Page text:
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U.S. Department of Defense Seeks Industry Input on Negotiation of Reciprocal Defense Procurement Pact with Japan’s Ministry of Defense

Consistent with the United States’ and Japan’s increasing focus on joint security cooperation, the U.S. Department of Defense (“DOD”) is seeking industry input on the negotiation of a reciprocal defense procurement pact with Japan’s Ministry of Defense. On December 31, 2015, DOD issued a Federal Register notice “asking U.S. firms that have participated or attempted to participate in procurements by or on behalf of Japan’s Ministry of Defense or Armed Forces to let us know if the procurements were conducted with transparency, integrity, fairness and due process in accordance with published procedures, and if not, the nature of the problems encountered.” Additionally, DOD is “interested in comments relating to the degree of reciprocity that exists between the United States and Japan when it comes to the openness of defense procurements to offers of products from the other country.”

The United States has entered into a reciprocal defense procurement memorandum of understanding with 23 other nations. According to DOD’s notice, such agreements strive “to promote rationalization, standardization, and interoperability of conventional defense equipment with allies and other friendly governments” and “provide a framework for ongoing communication regarding market access and procurement matters that enhance effective defense cooperation.” Typically, these agreements require both countries to conduct defense procurements in accordance with specific implementing procedures and to afford each other certain benefits consistent with national laws and regulations (e.g., waivers of customs, taxes, duties, and “Buy America” requirements for end products and components of defense procurements).

DOD’s notice is a step toward achieving the “seamless, robust, flexible, and effective bilateral responses” envisioned in the April 27, 2015 Guidelines for U.S.-Japan Defense Cooperation (the “Guidelines”). Although the U.S. military and Japan’s Self-Defense Forces originally created the Guidelines in 1979 in case of a military attack on Japan, the April 2015 revisions reflect the “global nature of the U.S.-Japan Alliance” and promote security throughout the “Asia-Pacific region and beyond.” The Guidelines’ emphasis on expanded U.S.-Japan collaboration in such areas as intelligence, surveillance, reconnaissance, and air and missile defense potentially presents new, streamlined sales opportunities in Japan for U.S. defense contractors.

Companies involved in defense trade with Japan may wish to submit comments in response to DOD’s notice, such that they can help to shape the rules and procedures governing U.S.-Japan public defense procurements. Comments should be submitted to Defense Procurement and Acquisition Policy, Attn: Ms. Patricia Foley, 3060 Defense Pentagon, Room 5E621, Washington, D.C. 20301-3060; or by email to patricia.g.foley.civ@mail.mil. The comment submission deadline is February 1, 2016.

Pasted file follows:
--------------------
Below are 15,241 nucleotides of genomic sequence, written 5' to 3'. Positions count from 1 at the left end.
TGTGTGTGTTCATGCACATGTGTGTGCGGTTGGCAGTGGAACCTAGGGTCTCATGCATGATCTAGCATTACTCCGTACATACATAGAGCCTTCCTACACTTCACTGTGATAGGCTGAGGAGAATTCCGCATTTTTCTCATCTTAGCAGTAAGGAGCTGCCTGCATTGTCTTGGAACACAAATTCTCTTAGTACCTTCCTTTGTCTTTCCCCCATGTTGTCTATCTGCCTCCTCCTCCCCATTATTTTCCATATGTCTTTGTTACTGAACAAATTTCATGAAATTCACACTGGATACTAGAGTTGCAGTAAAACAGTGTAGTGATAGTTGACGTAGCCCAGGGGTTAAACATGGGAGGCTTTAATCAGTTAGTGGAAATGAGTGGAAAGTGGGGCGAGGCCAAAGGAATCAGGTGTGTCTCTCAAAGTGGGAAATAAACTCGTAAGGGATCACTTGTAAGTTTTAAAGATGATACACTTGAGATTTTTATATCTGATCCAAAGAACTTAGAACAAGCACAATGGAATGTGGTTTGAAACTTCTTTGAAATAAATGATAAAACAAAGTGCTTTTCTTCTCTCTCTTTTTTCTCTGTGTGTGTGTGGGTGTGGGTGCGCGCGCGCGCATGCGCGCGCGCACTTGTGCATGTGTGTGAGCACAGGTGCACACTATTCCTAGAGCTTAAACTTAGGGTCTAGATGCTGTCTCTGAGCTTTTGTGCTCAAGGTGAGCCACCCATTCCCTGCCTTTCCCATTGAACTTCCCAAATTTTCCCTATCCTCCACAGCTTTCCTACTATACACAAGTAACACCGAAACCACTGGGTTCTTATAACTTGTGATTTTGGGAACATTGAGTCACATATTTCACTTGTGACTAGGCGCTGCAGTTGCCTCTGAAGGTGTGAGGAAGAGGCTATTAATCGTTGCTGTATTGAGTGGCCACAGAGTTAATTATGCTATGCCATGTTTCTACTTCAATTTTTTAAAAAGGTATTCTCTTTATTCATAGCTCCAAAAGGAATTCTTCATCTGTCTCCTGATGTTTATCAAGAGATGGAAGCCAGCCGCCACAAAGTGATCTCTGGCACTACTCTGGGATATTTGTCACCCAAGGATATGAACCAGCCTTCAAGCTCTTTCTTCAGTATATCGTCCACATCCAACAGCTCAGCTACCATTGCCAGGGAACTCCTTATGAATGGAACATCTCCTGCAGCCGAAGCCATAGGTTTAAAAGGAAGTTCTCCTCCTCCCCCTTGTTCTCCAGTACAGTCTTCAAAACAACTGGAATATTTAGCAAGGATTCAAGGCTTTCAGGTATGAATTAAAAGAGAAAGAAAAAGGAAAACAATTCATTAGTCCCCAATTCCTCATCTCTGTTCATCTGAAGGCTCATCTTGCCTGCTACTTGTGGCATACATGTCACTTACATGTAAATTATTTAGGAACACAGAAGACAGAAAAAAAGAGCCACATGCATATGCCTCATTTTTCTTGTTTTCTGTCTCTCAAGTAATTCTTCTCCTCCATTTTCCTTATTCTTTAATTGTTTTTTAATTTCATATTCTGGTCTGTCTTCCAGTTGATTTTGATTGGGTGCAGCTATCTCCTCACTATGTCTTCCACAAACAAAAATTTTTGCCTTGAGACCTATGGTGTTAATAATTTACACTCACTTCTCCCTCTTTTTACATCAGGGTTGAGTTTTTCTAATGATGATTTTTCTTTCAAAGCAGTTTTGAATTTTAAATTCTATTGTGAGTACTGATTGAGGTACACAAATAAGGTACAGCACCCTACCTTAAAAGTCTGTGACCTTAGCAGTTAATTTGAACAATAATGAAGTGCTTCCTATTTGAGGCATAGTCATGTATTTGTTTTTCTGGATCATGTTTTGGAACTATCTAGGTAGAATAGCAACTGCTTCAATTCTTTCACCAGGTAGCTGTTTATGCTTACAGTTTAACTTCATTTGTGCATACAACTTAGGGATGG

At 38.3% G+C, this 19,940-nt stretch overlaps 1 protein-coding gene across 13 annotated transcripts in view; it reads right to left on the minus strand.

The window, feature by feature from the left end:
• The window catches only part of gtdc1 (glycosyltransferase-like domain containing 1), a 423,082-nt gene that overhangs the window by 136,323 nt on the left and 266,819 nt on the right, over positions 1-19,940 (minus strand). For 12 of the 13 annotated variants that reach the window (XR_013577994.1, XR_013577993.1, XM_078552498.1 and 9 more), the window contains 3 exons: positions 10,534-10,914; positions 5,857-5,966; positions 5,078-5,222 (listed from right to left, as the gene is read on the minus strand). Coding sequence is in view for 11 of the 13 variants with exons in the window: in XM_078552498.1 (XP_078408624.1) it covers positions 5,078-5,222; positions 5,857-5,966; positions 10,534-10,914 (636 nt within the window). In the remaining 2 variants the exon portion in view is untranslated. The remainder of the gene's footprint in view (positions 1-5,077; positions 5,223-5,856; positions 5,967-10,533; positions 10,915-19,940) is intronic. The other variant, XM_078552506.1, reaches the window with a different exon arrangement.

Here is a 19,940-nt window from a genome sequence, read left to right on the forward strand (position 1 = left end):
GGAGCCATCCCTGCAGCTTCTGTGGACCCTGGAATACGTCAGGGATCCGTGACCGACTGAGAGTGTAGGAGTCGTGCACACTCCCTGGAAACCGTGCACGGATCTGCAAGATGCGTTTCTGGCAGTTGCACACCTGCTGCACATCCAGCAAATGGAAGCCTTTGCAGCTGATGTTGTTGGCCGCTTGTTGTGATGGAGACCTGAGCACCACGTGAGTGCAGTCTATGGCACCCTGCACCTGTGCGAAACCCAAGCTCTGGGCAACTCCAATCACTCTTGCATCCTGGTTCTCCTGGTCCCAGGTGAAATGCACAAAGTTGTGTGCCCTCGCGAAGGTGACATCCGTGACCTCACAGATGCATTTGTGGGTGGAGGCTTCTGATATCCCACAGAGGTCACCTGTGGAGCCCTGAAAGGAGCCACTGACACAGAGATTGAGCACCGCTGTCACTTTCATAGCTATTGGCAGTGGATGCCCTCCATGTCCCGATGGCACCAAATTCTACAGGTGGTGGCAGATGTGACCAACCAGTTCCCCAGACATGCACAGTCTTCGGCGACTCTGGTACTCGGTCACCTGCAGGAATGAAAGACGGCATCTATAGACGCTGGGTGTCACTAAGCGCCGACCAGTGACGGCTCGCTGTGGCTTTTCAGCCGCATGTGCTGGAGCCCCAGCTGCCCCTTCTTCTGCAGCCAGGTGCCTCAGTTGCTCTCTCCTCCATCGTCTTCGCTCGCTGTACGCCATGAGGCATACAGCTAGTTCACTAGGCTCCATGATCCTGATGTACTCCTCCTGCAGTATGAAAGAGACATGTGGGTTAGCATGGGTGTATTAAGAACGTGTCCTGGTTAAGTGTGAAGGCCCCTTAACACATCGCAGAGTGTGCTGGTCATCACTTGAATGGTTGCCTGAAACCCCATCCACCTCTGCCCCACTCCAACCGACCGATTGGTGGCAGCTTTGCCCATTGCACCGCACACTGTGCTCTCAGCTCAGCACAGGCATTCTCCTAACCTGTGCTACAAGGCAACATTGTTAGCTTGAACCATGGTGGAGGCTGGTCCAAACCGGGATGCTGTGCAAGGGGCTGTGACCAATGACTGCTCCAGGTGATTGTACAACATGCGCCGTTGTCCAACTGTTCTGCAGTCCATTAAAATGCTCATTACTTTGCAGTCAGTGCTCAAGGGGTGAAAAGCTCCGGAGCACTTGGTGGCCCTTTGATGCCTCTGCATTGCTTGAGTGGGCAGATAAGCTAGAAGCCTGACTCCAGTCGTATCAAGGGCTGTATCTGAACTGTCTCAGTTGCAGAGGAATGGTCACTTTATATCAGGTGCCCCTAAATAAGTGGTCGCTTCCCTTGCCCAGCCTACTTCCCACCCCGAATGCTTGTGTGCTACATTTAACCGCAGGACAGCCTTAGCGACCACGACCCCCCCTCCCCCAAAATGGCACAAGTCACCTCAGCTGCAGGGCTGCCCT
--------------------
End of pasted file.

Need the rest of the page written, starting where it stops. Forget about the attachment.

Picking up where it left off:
Over the coming months, Holland & Hart will continue to report on the progress of the U.S.-Japan reciprocal defense procurement pact, as well as other noteworthy developments in the increasingly important U.S.-Japan defense alliance.

Copyright Holland & Hart LLP 1995-2020.National Law Review, Volume VI, Number 11

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 Jason E. Prince, Holland Hart, Foreign Corrupt Practices lawyer, Compliance Risk Attorney, Boise
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Mr. Prince helps companies to navigate the compliance risks and business disputes that arise from the domestic and international sale of goods and services. He has significant experience with the U.S. Foreign Corrupt Practices Act (FCPA), Part 130 of the International Traffic in Arms Regulations (ITAR), and other global anti-corruption compliance matters, including developing and administering compliance programs and coordinating internal investigations and voluntary disclosures of alleged violations. He also advises businesses on compliance with the U.S. trade sanctions...

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Steven Pelak, holland hart, investigative counsel, corporate compliance attorney
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Steven W. Pelak focuses his practice on civil and criminal enforcement proceedings and internal investigations. With more than 25 years of experience, he provides clients with sound counsel and advocacy on administrative and criminal inquiries, investigations, and prosecutions, as well as internal corporate compliance matters.

Mr. Pelak has significant experience as a federal prosecutor and in private practice handling and supervising the investigation and prosecution of export control, embargo, fraud, bribery, public corruption, immigration, labor union corruption, terrorism, and other white collar and violent crimes. He counsels and represents individuals and corporate clients in federal and state administrative and criminal inquiries, investigations, and enforcement actions.

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